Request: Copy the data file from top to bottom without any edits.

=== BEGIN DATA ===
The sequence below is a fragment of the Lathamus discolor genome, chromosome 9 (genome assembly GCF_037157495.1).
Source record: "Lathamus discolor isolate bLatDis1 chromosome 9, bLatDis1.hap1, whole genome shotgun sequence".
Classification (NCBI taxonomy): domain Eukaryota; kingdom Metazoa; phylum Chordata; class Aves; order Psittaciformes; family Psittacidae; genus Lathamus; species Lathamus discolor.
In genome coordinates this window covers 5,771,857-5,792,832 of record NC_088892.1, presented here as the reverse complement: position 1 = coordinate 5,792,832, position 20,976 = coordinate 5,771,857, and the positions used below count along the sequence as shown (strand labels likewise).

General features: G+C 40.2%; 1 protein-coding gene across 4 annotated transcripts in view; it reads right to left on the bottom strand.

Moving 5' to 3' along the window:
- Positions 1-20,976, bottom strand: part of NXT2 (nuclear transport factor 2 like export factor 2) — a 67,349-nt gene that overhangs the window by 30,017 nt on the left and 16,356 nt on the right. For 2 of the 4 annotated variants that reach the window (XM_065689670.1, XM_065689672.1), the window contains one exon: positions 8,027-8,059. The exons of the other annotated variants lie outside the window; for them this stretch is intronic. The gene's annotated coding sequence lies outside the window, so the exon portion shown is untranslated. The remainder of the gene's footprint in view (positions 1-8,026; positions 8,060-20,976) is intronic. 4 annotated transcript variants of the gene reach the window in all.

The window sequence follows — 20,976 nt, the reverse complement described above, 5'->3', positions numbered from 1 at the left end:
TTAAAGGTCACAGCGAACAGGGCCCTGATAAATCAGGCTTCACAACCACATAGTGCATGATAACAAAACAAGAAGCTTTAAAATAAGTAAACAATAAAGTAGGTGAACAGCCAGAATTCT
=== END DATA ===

The sequence below is a fragment of the Lathamus discolor genome, chromosome 9 (genome assembly GCF_037157495.1).
Source record: "Lathamus discolor isolate bLatDis1 chromosome 9, bLatDis1.hap1, whole genome shotgun sequence".
Classification (NCBI taxonomy): domain Eukaryota; kingdom Metazoa; phylum Chordata; class Aves; order Psittaciformes; family Psittacidae; genus Lathamus; species Lathamus discolor.
In genome coordinates this window covers 5,771,857-5,792,832 of record NC_088892.1, presented here as the reverse complement: position 1 = coordinate 5,792,832, position 20,976 = coordinate 5,771,857, and the positions used below count along the sequence as shown (strand labels likewise).

General features: G+C 40.2%; 1 protein-coding gene across 4 annotated transcripts in view; it reads right to left on the bottom strand.

Moving 5' to 3' along the window:
- Positions 1-20,976, bottom strand: part of NXT2 (nuclear transport factor 2 like export factor 2) — a 67,349-nt gene that overhangs the window by 30,017 nt on the left and 16,356 nt on the right. For 2 of the 4 annotated variants that reach the window (XM_065689670.1, XM_065689672.1), the window contains one exon: positions 8,027-8,059. The exons of the other annotated variants lie outside the window; for them this stretch is intronic. The gene's annotated coding sequence lies outside the window, so the exon portion shown is untranslated. The remainder of the gene's footprint in view (positions 1-8,026; positions 8,060-20,976) is intronic. 4 annotated transcript variants of the gene reach the window in all.

The window sequence follows — 20,976 nt, the reverse complement described above, 5'->3', positions numbered from 1 at the left end:
TTAAAGGTCACAGCGAACAGGGCCCTGATAAATCAGGCTTCACAACCACATAGTGCATGATAACAAAACAAGAAGCTTTAAAATAAGTAAACAATAAAGTAGGTGAACAGCCAGAATTCT